Google employees outline plans to unionize

Google employees outline plans to unionize
Source: Dado Ruvic, Reuters
The “Alphabet Workers Union” is the culmination of years of growing union activism both inside Google and in Silicon Valley where unions among tech workers are still a rarity.

Workers at one of the United States’ biggest multinational tech giants, Google (Alphabet Inc), have announced plans to unionize with the Communications Workers of America (CWA).

The “Alphabet Workers Union” is the culmination of years of growing union activism both inside Google and in Silicon Valley where unions among tech workers are still a rarity.

Some 230 Google employees have formed a “members-only” union that, as a consequence of representing a minority of Google workers, lacks the collective bargaining common to other, larger unions.

Despite representing only a small percentage of Google’s 260,000-strong workforce, the union’s formation nonetheless represents an important moment in worker activism in Silicon Valley, arriving as it does at a time of growing scrutiny of big tech and other tech companies’ record on worker rights and their impact on society more broadly.


The formation of a union within Google has been a longtime coming.

According to Nicki Anselmo, a Google program manager involved in the union, “this union builds upon years of courageous organizing by Google workers” who have “seen first-hand that Alphabet responds when we act collectively.”

Controversy over Google projects have, in large part, helped to spur union activism and criticism of Alphabet.

Before allowing its contract to lapse in 2018, Google worked intimately on “Project Maven,” a project with the US Department of Defense to develop artificial intelligence to interpret video images, with the possible deployment of this technology to improve the targeting of US unmanned drone strikes.

Google has also been criticized by workers in the past for its policies on sexual harassment and assault in the workplace.

In 2018, some 20,000 Google workers staged a walkout, demanding Google change its policies concerning how those involved in workplace harassment disputes are treated, ending a longtime company policy requiring that disputes be settled in private arbitration.

For its part, Alphabet has not stood idly by while union activism has grown within the company. In late 2019, the Mountain View, California-based tech giant hired IRI Consultants, a consulting firm well-known for its anti-union activism expertise.

That same year, two Google workers were unlawfully fired after their union activism was “spied” on by the company, according to a complaint filed by the National Labor Relations Board in December.

Google is not alone in facing growing scrutiny of its stance on worker’s rights and its crackdown on worker activism. Fellow tech giant, Inc. has received widespread scrutiny for its efforts to track and neutralize union activism within its large workforce.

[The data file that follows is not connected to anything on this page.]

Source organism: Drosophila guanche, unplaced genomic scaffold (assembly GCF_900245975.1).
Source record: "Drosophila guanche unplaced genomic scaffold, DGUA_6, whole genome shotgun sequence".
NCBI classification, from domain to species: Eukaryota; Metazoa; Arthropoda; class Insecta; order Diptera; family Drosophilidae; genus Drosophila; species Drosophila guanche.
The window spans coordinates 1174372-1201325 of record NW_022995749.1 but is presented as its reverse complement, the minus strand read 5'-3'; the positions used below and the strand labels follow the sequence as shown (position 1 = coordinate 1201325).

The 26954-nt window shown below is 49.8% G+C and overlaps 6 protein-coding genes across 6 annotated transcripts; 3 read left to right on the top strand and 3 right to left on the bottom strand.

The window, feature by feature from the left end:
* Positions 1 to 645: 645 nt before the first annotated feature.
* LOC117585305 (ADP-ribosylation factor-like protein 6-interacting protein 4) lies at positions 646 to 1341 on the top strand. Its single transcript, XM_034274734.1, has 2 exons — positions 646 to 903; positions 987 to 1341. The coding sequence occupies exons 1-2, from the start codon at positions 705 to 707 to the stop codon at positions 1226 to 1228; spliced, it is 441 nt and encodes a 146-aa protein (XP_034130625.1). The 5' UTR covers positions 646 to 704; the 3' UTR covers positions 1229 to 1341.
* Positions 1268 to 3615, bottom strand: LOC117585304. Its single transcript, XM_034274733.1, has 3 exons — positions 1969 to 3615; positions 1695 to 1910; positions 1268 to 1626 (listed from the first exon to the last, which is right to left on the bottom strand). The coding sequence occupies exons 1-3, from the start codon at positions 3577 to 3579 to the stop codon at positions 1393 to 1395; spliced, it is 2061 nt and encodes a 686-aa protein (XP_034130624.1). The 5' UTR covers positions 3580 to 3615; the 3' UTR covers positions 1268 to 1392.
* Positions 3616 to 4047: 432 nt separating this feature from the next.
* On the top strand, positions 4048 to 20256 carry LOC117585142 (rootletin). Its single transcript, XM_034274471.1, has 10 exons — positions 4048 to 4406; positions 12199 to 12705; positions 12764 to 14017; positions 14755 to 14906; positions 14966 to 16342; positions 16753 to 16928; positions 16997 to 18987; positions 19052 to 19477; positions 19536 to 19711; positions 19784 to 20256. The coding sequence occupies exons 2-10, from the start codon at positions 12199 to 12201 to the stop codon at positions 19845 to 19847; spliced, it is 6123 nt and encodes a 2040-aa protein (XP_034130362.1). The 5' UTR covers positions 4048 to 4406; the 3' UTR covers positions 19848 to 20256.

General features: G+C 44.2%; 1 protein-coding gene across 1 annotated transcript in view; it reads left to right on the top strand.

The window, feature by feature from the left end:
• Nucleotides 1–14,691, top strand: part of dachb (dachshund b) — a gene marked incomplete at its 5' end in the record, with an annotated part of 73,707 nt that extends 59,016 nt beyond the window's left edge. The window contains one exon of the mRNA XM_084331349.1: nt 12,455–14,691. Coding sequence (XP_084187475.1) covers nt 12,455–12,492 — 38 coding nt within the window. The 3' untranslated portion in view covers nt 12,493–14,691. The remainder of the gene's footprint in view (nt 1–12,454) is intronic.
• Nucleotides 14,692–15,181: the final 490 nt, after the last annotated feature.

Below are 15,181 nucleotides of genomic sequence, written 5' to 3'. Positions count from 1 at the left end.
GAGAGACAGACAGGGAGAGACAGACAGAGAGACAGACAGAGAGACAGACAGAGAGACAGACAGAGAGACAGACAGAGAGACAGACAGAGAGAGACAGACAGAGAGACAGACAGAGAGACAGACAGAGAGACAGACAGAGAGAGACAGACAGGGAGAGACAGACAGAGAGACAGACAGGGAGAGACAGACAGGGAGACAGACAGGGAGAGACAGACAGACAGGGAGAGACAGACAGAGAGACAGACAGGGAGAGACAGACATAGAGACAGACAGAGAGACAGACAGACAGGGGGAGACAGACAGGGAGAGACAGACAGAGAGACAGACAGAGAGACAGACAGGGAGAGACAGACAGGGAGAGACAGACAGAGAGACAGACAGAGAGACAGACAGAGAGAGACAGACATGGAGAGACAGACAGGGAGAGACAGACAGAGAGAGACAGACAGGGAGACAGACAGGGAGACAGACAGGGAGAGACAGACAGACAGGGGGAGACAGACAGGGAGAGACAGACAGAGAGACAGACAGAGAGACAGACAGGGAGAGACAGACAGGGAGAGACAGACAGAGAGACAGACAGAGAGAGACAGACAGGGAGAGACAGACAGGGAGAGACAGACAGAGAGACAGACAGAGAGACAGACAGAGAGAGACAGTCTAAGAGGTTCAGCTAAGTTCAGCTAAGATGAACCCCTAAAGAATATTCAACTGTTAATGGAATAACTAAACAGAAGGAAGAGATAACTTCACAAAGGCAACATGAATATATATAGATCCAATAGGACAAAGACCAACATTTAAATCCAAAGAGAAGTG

Amazon has long been criticized for, among other things, advertising job positions whose responsibilities include analyzing labor threats to the company, training videos that seek to delegitimize union movements and for allegedly firing and smearing workers as a result of their public activism.

The union

The Alphabet Workers Union represents a rising tide of union and worker activism within the tech industry.

Employees at the company have organized in secret for almost a year, but have now gone public with the support of the Communications Workers of America labor union.

As a “members-only” and minority union, the group will lack the collective bargaining that is typical of larger, traditional unions. But the Alphabet Workers Union has greater flexibility in representing contractors and temporary workers alongside full-time employees of the company who would otherwise be excluded by labor laws from traditional collective bargaining.

Temporary workers outnumber full-time employees at Google and have long complained of irregular treatment and lack of benefits compared to their salaried counterparts.

Speaking to The Guardian, union member Alex Gorowara pinpointed the disillusionment that some workers feel with the company.

“We have seen Google lose its ethics over time – and at the same time, it has become more hostile to people trying to conduct themselves ethically,” Gorowara stated.

According to union organizer and Google engineer Alan Morales, the union aims above all else to “ensure that tech companies use their technology to make the world a better place.”

Despite its small size, the formation of the union nonetheless represents an intriguing moment for Silicon Valley.

In an interview with TMS, attorney Andrew Jezic, founding partner of the Jezic & Moyse law firm, reported that Google workers will now, at the very least, “have an avenue to be heard when they have grievances with the company and legal protections that guarantee their freedom to speak.”

Furthermore, should membership continue to rise, the Alphabet Workers Union “could grow to a point where the company would have to address grievances and be forced into making concessions,” more akin to a traditional “collective bargaining” union that represents all members of a particular workforce.

Lacking a solid comparison in Google’s big tech counterparts, the Alphabet Workers Union represents a bold first step toward unionization in Silicon Valley.

It is likely that the success of this singular effort will serve as a bellwether for the future of workers’ rights activism in the American tech industry.

Have a tip or story? Get in touch with our reporters at